That’s right – I changed my unit of analysis from a “part” to an “episode.” Those of you who teach, especially in the world of small, highly interactive classrooms full of undergraduates, will understand that the experience is enough like a sitcom to warrant the analogy.
Today’s episode took place in my senior capstone Anthropological Theory seminar during the final class meeting. We were munching on local delicacies such as shrimp tacos, carnitas tortas, and enchiladas verde, when students asked me to talk more about “that HTS controversy” and the AAA’s. (Although I could tell that this was somewhat of a cheap attempt to get relief from talking about reading they hadn’t quite completed, the food made me weak, and I went along with the diversion.)
What followed was an interesting little discussion about anthropological involvement in World War II, Vietnam and other South East Asian military campaigns, metanarratives, identity, ethics, personal responsibility, and agency/structure as mediated through practice (I can fit that last one into any conversation – just try me).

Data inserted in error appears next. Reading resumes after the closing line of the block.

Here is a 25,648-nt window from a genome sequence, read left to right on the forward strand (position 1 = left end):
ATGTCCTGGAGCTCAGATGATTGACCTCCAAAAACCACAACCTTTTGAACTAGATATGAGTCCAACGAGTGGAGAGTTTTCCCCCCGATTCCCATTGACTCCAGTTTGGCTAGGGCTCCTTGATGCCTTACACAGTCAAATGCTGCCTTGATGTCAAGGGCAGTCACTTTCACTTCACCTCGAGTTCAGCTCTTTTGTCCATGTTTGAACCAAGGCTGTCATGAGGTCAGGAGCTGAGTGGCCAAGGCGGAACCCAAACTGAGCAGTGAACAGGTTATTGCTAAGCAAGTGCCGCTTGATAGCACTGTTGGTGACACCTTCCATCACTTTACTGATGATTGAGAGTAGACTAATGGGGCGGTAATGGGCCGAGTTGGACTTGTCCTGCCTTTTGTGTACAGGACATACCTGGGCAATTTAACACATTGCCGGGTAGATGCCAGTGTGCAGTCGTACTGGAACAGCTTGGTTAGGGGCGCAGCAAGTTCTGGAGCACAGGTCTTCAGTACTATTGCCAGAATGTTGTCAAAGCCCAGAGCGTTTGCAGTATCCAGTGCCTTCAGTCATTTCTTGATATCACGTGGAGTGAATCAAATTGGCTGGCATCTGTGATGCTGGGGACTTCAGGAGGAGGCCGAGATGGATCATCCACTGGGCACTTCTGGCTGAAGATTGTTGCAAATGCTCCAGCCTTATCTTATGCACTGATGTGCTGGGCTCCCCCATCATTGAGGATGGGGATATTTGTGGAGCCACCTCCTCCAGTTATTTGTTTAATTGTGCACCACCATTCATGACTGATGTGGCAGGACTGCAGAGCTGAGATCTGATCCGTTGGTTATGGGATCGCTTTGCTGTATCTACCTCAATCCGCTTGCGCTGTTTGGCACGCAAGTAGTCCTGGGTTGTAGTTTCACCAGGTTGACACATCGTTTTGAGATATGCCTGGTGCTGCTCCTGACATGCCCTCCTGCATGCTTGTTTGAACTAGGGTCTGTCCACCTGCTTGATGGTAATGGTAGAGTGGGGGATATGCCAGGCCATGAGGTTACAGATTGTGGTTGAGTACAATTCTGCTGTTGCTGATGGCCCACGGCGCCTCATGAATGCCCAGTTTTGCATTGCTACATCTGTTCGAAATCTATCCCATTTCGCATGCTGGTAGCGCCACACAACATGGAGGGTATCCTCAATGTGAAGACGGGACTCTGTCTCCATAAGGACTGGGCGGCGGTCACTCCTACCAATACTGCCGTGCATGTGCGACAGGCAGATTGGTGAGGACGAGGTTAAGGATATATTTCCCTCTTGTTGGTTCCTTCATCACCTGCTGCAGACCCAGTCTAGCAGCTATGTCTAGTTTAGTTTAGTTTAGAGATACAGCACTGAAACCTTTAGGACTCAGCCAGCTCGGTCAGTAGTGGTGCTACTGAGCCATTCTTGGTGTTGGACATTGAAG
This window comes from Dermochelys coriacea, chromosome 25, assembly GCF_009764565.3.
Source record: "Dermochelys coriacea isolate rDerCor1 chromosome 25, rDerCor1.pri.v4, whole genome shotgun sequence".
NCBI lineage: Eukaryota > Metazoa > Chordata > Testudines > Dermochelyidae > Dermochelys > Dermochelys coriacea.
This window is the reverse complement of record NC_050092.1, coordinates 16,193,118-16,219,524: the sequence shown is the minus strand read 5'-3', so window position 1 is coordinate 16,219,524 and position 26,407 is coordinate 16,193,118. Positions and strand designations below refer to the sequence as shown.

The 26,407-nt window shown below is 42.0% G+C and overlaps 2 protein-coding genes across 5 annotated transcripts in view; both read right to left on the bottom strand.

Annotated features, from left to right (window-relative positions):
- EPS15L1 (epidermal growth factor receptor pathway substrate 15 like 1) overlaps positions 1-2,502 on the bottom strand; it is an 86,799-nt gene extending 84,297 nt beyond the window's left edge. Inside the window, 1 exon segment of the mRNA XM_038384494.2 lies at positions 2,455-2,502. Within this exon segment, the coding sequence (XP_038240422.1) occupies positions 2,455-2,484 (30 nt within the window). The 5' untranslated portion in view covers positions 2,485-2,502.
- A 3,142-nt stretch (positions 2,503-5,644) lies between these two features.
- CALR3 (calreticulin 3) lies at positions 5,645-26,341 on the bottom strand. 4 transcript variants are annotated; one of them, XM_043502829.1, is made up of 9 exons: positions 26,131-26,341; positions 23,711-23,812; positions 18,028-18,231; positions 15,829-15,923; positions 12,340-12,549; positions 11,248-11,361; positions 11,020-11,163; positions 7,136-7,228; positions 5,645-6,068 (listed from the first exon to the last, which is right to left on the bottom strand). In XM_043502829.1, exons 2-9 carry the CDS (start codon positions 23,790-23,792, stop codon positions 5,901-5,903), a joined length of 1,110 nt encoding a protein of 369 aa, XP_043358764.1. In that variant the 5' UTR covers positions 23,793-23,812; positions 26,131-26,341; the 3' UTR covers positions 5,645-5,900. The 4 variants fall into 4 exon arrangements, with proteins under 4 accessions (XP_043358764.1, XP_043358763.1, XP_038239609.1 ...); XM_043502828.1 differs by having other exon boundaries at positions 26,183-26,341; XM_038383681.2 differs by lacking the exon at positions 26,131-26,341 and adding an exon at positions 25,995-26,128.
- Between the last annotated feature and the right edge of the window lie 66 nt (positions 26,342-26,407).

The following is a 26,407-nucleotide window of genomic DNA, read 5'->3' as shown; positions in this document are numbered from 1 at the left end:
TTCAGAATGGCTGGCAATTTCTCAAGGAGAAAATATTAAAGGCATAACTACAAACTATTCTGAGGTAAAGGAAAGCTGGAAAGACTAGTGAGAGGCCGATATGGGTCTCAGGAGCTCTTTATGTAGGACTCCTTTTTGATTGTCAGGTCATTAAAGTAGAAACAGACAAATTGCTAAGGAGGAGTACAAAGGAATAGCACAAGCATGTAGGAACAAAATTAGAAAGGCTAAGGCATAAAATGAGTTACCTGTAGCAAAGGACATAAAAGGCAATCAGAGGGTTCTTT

The tone in the room was getting increasingly agitated and concerned. Students looked genuinely worried. One finally said, “But if the government comes to your door and demands that you use your anthropology to help them, do you HAVE to?!” I was about to reassure her that as far as I knew it had not yet reached the point of forceful conscription, when a peer helpfully responded, “Omigod!!! Didn’t you people SEE Transformers?!!!”
It was time to move on to the next reading anyway, and she had now provided me with the perfect segue (an element of all well-crafted sitcoms): so we discussed Foucault’s vision of power and discourse analysis with a whole new zeal.